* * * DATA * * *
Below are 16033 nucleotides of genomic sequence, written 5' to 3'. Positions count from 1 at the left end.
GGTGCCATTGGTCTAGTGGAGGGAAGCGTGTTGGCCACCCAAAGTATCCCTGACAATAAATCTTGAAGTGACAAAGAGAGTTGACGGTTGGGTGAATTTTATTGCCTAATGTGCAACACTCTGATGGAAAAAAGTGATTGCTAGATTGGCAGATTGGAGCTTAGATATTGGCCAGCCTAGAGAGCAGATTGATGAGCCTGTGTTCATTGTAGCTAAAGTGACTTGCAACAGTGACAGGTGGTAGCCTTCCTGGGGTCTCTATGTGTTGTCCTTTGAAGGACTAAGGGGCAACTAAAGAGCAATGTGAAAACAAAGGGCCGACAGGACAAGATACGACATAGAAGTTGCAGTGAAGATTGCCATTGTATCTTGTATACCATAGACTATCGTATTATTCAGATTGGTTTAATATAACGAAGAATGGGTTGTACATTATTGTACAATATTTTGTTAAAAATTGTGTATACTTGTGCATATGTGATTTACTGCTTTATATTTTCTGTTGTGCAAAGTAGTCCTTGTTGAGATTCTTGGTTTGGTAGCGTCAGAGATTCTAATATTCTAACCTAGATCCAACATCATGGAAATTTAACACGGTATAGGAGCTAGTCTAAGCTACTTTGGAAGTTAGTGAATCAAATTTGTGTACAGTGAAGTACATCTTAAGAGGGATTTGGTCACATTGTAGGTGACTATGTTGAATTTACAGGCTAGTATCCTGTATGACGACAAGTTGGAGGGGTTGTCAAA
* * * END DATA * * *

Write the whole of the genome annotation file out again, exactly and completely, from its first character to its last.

Below are 16033 nucleotides of genomic sequence, written 5' to 3'. Positions count from 1 at the left end.
GGTGCCATTGGTCTAGTGGAGGGAAGCGTGTTGGCCACCCAAAGTATCCCTGACAATAAATCTTGAAGTGACAAAGAGAGTTGACGGTTGGGTGAATTTTATTGCCTAATGTGCAACACTCTGATGGAAAAAAGTGATTGCTAGATTGGCAGATTGGAGCTTAGATATTGGCCAGCCTAGAGAGCAGATTGATGAGCCTGTGTTCATTGTAGCTAAAGTGACTTGCAACAGTGACAGGTGGTAGCCTTCCTGGGGTCTCTATGTGTTGTCCTTTGAAGGACTAAGGGGCAACTAAAGAGCAATGTGAAAACAAAGGGCCGACAGGACAAGATACGACATAGAAGTTGCAGTGAAGATTGCCATTGTATCTTGTATACCATAGACTATCGTATTATTCAGATTGGTTTAATATAACGAAGAATGGGTTGTACATTATTGTACAATATTTTGTTAAAAATTGTGTATACTTGTGCATATGTGATTTACTGCTTTATATTTTCTGTTGTGCAAAGTAGTCCTTGTTGAGATTCTTGGTTTGGTAGCGTCAGAGATTCTAATATTCTAACCTAGATCCAACATCATGGAAATTTAACACGGTATAGGAGCTAGTCTAAGCTACTTTGGAAGTTAGTGAATCAAATTTGTGTACAGTGAAGTACATCTTAAGAGGGATTTGGTCACATTGTAGGTGACTATGTTGAATTTACAGGCTAGTATCCTGTATGACGACAAGTTGGAGGGGTTGTCAAA